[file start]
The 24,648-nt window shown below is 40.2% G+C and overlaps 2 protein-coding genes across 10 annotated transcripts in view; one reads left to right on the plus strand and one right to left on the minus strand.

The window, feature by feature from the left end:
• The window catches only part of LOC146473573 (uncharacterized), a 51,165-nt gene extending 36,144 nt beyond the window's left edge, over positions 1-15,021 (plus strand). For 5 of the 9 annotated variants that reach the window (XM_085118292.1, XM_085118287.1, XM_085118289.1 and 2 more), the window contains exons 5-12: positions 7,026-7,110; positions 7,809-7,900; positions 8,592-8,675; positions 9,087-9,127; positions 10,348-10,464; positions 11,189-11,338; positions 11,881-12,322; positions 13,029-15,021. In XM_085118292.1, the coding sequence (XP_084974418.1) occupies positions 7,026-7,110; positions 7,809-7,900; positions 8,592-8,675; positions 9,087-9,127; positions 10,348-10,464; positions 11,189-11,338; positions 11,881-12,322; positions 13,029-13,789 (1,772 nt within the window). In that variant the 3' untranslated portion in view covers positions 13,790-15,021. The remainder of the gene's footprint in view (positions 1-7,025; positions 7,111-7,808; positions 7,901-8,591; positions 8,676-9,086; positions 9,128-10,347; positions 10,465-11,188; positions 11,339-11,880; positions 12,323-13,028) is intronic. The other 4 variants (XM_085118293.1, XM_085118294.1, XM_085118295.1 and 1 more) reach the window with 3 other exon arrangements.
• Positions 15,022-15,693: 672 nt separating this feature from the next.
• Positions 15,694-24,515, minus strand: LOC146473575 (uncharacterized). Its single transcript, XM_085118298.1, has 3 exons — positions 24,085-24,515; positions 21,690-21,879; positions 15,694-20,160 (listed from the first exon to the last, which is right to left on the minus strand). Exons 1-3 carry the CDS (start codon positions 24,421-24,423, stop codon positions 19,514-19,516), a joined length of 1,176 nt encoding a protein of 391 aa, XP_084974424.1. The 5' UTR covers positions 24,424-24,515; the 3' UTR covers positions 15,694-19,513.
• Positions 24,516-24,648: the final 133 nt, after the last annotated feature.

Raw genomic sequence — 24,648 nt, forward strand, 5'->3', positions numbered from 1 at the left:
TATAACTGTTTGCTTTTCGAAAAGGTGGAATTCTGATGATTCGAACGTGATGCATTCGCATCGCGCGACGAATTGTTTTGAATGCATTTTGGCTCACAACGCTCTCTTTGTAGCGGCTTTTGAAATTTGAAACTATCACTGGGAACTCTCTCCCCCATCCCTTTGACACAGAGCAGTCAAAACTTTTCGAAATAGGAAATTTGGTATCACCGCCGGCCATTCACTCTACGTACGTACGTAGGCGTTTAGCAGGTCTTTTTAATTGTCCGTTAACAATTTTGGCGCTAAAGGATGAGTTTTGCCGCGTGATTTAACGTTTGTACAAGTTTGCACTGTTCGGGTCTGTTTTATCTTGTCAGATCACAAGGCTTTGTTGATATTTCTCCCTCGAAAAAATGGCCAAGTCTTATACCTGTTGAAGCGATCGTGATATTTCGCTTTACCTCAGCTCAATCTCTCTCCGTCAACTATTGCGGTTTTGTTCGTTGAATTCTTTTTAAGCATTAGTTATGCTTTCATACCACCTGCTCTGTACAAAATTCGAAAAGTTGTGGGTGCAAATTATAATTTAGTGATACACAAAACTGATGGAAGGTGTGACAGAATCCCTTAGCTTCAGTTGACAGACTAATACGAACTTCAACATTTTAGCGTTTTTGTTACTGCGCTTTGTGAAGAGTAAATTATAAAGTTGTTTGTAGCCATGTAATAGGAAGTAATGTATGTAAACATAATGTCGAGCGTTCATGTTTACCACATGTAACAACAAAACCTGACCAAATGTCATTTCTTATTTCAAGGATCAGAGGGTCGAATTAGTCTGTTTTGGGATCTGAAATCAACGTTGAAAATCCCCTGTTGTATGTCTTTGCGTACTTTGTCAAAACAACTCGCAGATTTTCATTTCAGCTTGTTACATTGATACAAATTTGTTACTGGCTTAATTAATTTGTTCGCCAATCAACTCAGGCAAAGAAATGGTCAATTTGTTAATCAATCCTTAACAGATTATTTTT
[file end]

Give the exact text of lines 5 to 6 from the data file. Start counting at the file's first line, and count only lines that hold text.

• Positions 15,694-24,515, minus strand: LOC146473575 (uncharacterized). Its single transcript, XM_085118298.1, has 3 exons — positions 24,085-24,515; positions 21,690-21,879; positions 15,694-20,160 (listed from the first exon to the last, which is right to left on the minus strand). Exons 1-3 carry the CDS (start codon positions 24,421-24,423, stop codon positions 19,514-19,516), a joined length of 1,176 nt encoding a protein of 391 aa, XP_084974424.1. The 5' UTR covers positions 24,424-24,515; the 3' UTR covers positions 15,694-19,513.
• Positions 24,516-24,648: the final 133 nt, after the last annotated feature.